"Every time out there, he pitches more and more," La Russa said of Marquis. "You've haven't seen the best of Jason Marquis yet. He's going to get better and better. But he's definitely good enough now."
In the offseason, while Houston added Roger Clemens and Andy Pettitte and the Cubs added Greg Maddux, the Cardinals added Marquis. This did not look like a fair fight to some people, but it looks different now. It looks like Marquis is tapping into his vast potential, as an integral part of a very solid St. Louis rotation.
"I got to be grateful that a team of the Cardinals' stature and tradition wanted me, to trade somebody (J.D. Drew) of that talent," Marquis said. "I always knew that I had it inside of me. I have to believe in myself and trust my stuff. I'm still learning, but I'm more comfortable now."
The back-to-back performances of Morris and Marquis underscore the point that the St. Louis starters, far from wearing down, are getting better as the season wears on. "A lot of guys are throwing as well or better than they have all year," La Russa says.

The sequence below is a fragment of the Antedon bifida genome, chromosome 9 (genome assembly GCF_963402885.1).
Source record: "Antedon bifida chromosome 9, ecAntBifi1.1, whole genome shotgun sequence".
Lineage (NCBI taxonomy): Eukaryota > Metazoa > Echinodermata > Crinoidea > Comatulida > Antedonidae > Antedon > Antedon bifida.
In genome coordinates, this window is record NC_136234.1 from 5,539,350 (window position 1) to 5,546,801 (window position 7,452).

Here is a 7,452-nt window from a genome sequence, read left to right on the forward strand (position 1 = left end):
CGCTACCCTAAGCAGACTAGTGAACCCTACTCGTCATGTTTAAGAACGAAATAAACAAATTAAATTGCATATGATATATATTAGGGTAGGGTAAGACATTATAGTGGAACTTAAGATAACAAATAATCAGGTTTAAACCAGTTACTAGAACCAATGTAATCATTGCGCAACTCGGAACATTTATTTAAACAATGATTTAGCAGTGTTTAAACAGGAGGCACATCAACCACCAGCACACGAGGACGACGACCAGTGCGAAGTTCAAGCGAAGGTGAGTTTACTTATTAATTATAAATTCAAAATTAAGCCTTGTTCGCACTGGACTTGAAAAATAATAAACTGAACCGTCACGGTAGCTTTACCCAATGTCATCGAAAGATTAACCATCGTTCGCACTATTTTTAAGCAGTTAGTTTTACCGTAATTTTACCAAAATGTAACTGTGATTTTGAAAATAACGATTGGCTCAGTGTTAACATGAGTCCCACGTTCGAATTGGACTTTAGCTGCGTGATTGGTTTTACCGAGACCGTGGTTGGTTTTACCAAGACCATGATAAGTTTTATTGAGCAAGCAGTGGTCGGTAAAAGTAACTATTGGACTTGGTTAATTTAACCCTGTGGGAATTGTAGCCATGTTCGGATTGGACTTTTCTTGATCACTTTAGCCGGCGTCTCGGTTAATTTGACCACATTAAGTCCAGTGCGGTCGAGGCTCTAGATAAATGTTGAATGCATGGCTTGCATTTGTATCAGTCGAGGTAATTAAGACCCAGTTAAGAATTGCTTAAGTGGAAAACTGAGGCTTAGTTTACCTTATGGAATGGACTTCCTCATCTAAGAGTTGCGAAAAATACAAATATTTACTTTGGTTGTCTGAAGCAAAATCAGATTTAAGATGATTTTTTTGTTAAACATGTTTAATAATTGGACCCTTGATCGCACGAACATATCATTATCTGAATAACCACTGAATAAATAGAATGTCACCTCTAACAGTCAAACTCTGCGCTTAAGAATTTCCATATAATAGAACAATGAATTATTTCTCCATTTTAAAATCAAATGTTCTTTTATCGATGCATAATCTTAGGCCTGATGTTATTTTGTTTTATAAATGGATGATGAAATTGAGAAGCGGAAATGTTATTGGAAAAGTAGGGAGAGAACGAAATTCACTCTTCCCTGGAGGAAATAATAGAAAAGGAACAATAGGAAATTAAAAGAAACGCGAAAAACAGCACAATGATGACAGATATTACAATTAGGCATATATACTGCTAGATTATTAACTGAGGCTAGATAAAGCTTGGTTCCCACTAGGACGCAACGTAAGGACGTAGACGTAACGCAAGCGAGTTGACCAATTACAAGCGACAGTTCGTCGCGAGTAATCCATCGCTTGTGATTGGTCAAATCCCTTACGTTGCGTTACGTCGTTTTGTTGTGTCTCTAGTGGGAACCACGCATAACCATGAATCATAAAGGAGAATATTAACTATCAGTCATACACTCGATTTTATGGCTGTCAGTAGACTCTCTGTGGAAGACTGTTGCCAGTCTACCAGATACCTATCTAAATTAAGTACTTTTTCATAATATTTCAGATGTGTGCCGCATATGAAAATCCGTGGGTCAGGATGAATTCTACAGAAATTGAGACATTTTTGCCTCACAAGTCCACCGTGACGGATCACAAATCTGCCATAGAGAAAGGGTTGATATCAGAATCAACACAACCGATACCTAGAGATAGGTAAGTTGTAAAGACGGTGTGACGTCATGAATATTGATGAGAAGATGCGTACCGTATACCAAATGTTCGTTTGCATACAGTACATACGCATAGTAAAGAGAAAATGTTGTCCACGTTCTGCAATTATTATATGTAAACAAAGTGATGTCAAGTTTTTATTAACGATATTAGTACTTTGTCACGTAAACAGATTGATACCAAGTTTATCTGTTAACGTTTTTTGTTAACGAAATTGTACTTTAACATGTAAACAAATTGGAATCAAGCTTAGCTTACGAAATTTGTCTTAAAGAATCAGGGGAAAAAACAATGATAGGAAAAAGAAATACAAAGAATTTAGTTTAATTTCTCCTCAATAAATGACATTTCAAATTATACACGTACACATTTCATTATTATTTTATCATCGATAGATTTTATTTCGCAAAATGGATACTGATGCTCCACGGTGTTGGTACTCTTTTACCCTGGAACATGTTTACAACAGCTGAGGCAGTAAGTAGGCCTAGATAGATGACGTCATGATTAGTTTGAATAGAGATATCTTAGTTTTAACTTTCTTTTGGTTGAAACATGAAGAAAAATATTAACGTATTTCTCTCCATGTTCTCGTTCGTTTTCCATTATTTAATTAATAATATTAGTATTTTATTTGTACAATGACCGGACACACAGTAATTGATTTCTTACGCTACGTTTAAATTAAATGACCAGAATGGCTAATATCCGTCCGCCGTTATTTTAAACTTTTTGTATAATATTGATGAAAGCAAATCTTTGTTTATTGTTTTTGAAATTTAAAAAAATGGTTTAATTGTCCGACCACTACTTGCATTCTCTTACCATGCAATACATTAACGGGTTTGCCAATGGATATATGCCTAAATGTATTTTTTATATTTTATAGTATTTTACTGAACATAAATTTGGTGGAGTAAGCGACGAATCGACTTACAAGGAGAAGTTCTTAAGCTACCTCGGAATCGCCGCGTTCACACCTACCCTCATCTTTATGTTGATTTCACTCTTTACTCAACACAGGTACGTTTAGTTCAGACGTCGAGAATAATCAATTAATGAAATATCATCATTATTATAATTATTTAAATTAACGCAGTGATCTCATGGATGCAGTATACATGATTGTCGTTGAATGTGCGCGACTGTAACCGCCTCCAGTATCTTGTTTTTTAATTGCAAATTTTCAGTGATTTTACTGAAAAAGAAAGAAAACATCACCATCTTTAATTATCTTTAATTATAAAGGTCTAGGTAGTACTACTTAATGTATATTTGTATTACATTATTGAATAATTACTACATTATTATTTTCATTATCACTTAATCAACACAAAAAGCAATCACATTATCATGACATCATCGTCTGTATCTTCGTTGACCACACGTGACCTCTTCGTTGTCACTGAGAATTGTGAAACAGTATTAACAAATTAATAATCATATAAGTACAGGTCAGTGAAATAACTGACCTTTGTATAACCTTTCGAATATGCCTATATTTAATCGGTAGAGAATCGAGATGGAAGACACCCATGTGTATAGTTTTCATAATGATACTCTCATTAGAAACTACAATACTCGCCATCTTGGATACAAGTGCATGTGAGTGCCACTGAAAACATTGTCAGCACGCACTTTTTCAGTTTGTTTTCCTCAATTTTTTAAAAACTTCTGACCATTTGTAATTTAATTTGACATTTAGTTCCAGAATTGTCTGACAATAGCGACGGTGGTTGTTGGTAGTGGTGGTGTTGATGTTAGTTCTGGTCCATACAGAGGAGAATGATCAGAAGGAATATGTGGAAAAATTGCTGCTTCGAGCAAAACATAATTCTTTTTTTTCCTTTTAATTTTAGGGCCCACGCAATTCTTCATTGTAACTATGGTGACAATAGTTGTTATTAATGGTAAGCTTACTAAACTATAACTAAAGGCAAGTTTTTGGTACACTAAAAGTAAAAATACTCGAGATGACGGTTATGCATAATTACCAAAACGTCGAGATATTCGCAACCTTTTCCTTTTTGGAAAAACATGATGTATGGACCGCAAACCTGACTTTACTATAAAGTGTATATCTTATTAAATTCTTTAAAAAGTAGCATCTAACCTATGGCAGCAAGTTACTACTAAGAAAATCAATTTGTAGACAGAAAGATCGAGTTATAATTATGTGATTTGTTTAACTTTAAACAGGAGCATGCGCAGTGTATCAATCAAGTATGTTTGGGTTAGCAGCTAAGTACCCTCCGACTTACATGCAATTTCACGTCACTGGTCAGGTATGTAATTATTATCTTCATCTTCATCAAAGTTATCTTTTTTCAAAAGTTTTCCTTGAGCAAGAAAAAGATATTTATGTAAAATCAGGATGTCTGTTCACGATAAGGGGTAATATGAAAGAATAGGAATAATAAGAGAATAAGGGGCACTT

The St. Louis pitching staff leads the Major Leagues with a 3.66 ERA. The St. Louis starters lead the Major Leagues with 83 quality starts. The credentials here are in order. But now, you will hear the argument that the St. Louis rotation will not be sufficient in the postseason, because, no matter how good these starters have been over the last five months, this rotation lacks a "dominant" starter.